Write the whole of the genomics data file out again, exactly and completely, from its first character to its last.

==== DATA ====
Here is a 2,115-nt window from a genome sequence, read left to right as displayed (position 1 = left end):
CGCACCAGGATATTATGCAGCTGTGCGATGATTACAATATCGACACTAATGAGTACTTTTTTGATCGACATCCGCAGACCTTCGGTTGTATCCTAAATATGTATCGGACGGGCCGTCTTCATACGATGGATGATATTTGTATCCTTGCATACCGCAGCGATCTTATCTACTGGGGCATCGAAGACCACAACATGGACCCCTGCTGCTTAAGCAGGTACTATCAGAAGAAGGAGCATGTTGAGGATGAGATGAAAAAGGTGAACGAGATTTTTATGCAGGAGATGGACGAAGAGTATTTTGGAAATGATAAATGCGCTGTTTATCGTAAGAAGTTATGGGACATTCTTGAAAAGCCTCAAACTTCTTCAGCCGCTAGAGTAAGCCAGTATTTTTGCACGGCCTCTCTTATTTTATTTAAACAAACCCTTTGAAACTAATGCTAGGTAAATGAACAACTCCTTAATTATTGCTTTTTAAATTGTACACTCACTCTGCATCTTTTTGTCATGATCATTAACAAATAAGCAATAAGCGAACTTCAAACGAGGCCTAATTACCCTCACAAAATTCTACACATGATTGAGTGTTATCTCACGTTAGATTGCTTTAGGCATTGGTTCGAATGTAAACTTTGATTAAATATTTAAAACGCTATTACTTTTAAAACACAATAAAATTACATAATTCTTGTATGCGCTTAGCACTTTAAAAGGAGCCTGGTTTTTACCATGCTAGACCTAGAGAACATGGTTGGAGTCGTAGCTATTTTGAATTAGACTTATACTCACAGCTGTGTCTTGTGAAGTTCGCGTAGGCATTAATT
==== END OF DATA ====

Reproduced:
Here is a 2,115-nt window from a genome sequence, read left to right as displayed (position 1 = left end):
CGCACCAGGATATTATGCAGCTGTGCGATGATTACAATATCGACACTAATGAGTACTTTTTTGATCGACATCCGCAGACCTTCGGTTGTATCCTAAATATGTATCGGACGGGCCGTCTTCATACGATGGATGATATTTGTATCCTTGCATACCGCAGCGATCTTATCTACTGGGGCATCGAAGACCACAACATGGACCCCTGCTGCTTAAGCAGGTACTATCAGAAGAAGGAGCATGTTGAGGATGAGATGAAAAAGGTGAACGAGATTTTTATGCAGGAGATGGACGAAGAGTATTTTGGAAATGATAAATGCGCTGTTTATCGTAAGAAGTTATGGGACATTCTTGAAAAGCCTCAAACTTCTTCAGCCGCTAGAGTAAGCCAGTATTTTTGCACGGCCTCTCTTATTTTATTTAAACAAACCCTTTGAAACTAATGCTAGGTAAATGAACAACTCCTTAATTATTGCTTTTTAAATTGTACACTCACTCTGCATCTTTTTGTCATGATCATTAACAAATAAGCAATAAGCGAACTTCAAACGAGGCCTAATTACCCTCACAAAATTCTACACATGATTGAGTGTTATCTCACGTTAGATTGCTTTAGGCATTGGTTCGAATGTAAACTTTGATTAAATATTTAAAACGCTATTACTTTTAAAACACAATAAAATTACATAATTCTTGTATGCGCTTAGCACTTTAAAAGGAGCCTGGTTTTTACCATGCTAGACCTAGAGAACATGGTTGGAGTCGTAGCTATTTTGAATTAGACTTATACTCACAGCTGTGTCTTGTGAAGTTCGCGTAGGCATTAATT